Growing up in Oregon, I watched many talented high school athletes work their way to college and, in rare cases, professional leagues. One of those athletes stood out above the rest.
This particular athlete played basketball at Lake Oswego, a high school that traditionally boasts some of the best basketball and football teams in the state.
The 6-foot, 10-inch post player averaged 34 points and 17 rebounds as a senior during the 2006-07 season. His offensive output helped the Lakers make their third-straight appearance in the state championship game, where they lost to future Duke Blue Devil Kyle Singler and South Medford High School.
A couple of months earlier, I attended one of this player’s games for the first time. I was expecting to see the five-star recruit have a dominant performance against Rex Putnam High School, but I instead saw him shatter a backboard on a breakaway dunk just a couple of minutes into the game.
The game was postponed with Lake Oswego leading 4-0. Administrators at Putnam were not happy about the incident — the culprit later said they wanted to bill his family for the shattered backboard — but it ended up being another display of talent in what has become a successful basketball career for Kevin Love.
Every time I see Love make a play for the Cleveland Cavaliers, the team he was traded to from Minnesota in 2014, I remember watching him shatter that backboard. Love was paid $21.17 million by the Cavs in 2017, and I’m sure that would be enough to cover a replacement if he breaks another one in the future.
But what really impressed me and the thousands of others who watched Love develop in high school was his natural talent. It was as if Love was born to play basketball. There was almost no stopping him as he established his presence in the post against some of the state’s best teams.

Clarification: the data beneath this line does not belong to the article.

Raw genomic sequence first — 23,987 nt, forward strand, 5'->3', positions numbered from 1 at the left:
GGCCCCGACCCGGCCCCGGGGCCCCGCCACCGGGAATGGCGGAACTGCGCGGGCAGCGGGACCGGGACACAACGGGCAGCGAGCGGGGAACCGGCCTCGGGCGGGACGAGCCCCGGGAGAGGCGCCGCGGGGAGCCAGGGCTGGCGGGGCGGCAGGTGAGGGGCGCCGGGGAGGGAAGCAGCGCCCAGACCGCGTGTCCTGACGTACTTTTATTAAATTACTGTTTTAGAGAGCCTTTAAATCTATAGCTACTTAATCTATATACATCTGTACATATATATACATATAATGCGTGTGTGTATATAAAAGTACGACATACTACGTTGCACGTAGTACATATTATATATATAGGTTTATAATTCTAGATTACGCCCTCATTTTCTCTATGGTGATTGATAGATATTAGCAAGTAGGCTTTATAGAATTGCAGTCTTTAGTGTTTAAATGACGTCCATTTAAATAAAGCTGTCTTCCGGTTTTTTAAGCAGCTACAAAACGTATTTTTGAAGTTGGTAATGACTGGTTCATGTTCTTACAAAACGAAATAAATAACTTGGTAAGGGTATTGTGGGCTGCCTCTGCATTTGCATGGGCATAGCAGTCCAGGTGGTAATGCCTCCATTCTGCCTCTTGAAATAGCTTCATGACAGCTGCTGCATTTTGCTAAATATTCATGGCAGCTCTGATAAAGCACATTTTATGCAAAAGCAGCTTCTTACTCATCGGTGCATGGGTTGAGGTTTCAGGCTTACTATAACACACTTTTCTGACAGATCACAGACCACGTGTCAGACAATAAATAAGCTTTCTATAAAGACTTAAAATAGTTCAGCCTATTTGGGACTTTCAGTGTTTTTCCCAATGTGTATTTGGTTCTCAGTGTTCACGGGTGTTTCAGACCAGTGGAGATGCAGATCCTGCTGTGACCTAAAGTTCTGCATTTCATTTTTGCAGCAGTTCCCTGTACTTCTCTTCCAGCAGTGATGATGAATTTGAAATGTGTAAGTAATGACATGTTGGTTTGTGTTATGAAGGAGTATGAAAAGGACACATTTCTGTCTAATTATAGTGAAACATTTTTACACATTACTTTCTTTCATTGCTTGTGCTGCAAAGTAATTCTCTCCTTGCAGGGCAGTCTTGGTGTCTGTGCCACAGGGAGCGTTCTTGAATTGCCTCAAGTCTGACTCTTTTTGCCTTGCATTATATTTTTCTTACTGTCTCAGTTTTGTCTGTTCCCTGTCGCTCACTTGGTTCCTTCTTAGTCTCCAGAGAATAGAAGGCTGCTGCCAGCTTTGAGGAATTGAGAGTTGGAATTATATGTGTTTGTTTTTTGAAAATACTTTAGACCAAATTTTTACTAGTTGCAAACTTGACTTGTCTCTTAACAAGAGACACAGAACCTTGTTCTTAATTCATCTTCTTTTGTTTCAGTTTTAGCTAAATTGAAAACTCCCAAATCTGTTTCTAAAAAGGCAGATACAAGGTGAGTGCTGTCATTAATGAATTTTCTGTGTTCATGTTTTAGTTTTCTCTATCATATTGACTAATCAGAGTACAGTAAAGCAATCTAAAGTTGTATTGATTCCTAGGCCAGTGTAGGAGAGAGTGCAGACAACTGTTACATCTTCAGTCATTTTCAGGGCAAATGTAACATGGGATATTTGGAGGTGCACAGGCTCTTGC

I seldom felt that way about other high school athletes until I moved to North Carolina and had the chance to see Zamir White play football.
I’m sure anyone who watched White play during his four years at Scotland understood why he eventually became the nation’s top running back prospect. He was almost impossible to catch at times, and his knowledge of the game made his superb athleticism much more intimidating for opponents.
White rushed for 2,086 yards and 34 touchdowns as a senior. Those numbers don’t do justice to his high skill level that can be seen in his various highlight films.
Football fans in Scotland County know what Zamir White is capable of, which is why it was heartbreaking to see his freshman season at the University of Georgia come to an end after he tore his left ACL during a preseason scrimmage last month.
White’s senior season at Scotland concluded in a similar fashion when he tore his right ACL last November.
Players of White’s caliber don’t come around often. Even Herschel Walker, the 1982 Heisman Trophy winner and all-time leading rusher at Georgia, understood that when he reached out to him with a motivational message following White’s most recent injury.
Are we ever going to see Zamir White run through defenses on Saturdays? Hopefully. Is he ever going to be the same player he was when he won the National High School Football Player of the Year Award as a senior in high school?
The rest of the Southeastern Conference should hope not.
Brandon Tester can be reached at [email protected] or 910-506-3170. Follow him on Twitter @BrandonTester.